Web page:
Can psychological trauma cause memory loss?

Physical, emotional, and psychological trauma can all play a factor with memory loss. You can experience permanent or temporary memory loss depending on the type of trauma.

What is dissociative memory?

Dissociative amnesia is a condition in which a person cannot remember important information about their life. This forgetting may be limited to certain specific areas (thematic), or may include much of the person’s life history and/or identity (general).

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What is Dissociative fugue?

Dissociative fugue is a symptom where a person with memory loss travels or wanders. That leaves the person in an unfamiliar setting with no memory of how they got there. This symptom usually happens with conditions caused by severe trauma.

What are the symptoms of dissociative fugue?

Symptoms of dissociative fugue might include the following:

  • Sudden and unplanned travel away from home.
  • Inability to recall past events or important information from the person’s life.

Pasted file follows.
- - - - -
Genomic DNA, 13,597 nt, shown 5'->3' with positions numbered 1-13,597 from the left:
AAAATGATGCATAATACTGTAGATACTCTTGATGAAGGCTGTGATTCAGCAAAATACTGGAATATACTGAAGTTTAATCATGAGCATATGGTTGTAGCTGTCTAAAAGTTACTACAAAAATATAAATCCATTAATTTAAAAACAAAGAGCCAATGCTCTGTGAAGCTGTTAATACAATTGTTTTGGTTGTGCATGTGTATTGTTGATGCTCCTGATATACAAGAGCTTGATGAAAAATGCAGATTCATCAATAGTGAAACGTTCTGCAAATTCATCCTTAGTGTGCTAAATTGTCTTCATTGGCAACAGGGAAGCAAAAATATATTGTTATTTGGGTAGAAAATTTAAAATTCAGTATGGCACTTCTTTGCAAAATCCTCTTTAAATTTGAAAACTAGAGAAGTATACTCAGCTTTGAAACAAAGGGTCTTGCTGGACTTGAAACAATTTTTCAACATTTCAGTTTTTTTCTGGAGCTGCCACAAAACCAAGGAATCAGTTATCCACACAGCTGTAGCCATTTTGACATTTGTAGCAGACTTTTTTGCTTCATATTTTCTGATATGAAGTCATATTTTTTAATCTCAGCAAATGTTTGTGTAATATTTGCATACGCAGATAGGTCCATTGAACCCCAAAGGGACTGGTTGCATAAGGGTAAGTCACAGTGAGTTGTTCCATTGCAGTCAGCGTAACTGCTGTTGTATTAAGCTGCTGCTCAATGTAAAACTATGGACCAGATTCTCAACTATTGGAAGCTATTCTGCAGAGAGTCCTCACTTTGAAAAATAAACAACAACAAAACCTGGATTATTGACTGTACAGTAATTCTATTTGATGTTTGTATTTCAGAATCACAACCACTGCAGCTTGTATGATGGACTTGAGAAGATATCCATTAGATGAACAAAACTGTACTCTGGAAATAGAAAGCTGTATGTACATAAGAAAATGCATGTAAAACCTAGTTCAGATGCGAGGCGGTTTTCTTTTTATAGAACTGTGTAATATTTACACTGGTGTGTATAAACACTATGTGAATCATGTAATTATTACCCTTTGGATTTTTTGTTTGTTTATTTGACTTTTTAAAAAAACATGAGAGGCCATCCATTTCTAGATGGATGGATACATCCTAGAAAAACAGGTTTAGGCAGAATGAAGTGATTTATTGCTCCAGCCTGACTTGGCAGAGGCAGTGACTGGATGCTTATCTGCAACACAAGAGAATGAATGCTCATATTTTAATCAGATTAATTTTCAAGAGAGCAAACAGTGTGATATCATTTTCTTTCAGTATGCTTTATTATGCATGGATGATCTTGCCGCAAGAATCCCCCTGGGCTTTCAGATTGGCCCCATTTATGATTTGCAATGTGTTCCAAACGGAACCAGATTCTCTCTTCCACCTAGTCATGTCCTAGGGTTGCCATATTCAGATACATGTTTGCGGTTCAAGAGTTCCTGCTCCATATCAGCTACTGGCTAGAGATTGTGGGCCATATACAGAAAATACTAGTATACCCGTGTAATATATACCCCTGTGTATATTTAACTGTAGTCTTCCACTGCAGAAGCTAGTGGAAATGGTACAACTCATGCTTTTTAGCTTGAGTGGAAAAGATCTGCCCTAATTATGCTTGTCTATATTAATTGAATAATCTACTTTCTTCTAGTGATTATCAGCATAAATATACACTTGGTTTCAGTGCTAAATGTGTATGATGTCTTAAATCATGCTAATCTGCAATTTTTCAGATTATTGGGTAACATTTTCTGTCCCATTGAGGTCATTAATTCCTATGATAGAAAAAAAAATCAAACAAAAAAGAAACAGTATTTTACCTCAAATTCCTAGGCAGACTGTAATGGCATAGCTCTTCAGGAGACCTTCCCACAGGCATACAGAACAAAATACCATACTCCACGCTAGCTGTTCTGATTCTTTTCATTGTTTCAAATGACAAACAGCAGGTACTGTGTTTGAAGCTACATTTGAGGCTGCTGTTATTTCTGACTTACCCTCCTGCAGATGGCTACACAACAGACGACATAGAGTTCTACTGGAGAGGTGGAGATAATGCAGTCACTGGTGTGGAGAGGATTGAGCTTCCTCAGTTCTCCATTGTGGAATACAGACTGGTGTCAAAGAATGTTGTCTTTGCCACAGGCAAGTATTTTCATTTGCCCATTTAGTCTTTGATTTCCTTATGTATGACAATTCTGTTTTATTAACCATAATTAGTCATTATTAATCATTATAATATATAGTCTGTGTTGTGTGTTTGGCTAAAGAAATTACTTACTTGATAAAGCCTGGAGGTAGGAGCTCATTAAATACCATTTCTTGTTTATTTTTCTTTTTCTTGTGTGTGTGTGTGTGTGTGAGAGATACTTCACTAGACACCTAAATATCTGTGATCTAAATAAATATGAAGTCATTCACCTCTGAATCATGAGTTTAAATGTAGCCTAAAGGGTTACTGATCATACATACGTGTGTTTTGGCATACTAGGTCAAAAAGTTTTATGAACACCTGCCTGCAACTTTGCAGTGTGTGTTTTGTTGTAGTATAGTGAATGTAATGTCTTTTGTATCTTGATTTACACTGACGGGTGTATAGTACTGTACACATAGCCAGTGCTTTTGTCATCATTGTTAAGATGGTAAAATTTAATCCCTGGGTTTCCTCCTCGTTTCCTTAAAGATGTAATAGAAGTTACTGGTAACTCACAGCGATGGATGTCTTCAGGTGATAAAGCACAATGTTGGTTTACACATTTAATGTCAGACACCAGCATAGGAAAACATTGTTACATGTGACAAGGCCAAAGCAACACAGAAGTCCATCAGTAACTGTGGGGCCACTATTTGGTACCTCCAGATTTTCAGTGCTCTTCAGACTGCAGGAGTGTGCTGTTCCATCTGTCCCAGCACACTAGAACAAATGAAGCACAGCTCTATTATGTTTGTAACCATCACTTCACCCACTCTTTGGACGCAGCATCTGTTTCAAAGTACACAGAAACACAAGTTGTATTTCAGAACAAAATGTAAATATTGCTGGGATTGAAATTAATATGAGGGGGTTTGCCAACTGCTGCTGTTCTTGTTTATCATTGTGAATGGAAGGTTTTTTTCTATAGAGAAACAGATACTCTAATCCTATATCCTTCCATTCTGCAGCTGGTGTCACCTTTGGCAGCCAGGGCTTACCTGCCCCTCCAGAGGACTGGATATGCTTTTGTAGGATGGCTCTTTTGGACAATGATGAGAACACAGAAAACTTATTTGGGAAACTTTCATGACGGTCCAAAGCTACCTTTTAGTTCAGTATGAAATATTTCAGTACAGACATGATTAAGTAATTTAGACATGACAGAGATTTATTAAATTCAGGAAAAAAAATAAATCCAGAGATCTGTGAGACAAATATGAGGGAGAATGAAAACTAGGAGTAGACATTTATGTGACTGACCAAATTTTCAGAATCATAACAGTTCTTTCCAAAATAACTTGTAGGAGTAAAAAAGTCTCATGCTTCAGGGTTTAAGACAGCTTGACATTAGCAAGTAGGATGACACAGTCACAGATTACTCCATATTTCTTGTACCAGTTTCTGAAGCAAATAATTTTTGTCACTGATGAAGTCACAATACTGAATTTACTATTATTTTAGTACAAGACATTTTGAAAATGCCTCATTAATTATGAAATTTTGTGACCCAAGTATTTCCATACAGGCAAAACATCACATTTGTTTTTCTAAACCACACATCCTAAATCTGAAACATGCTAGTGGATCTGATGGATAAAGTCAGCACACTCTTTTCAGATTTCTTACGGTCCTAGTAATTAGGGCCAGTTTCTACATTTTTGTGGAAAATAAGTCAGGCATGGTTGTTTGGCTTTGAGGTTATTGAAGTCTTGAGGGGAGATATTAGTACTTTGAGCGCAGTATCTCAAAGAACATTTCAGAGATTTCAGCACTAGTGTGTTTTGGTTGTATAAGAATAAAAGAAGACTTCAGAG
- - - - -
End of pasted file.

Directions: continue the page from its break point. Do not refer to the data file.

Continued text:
• Confusion or loss of memory about their identity, possibly assuming a new identity to make up for the loss.

What is the difference between dissociation and psychosis?

The features that differentiate psychotic from dissociative voices include the qualities of the voices themselves, as well as other symptoms: for example, compared with dissociative voices, psychotic voices are accompanied by less sociability, more formal thought disorder, more negative symptoms including blunted

How do you describe dissociation?

Dissociation is a disconnection between a person’s thoughts, memories, feelings, actions or sense of who he or she is. This is a normal process that everyone has experienced.

What causes severe dissociation?

The disorders most often form in children subjected to long-term physical, sexual or emotional abuse or, less often, a home environment that’s frightening or highly unpredictable. The stress of war or natural disasters also can bring on dissociative disorders.

Which best describes someone with depersonalization?

Depersonalization can be defined as a feeling of unreality or detachment from oneself. Individuals describe this feeling as an out-of-body experience where you are an observer of your thoughts, feelings, and physical being.

What is PTSD dissociation?

Dissociation-a common feature of posttraumatic stress disorder (PTSD)-involves disruptions in the usually integrated functions of consciousness, memory, identity, and perception of the self and the environment.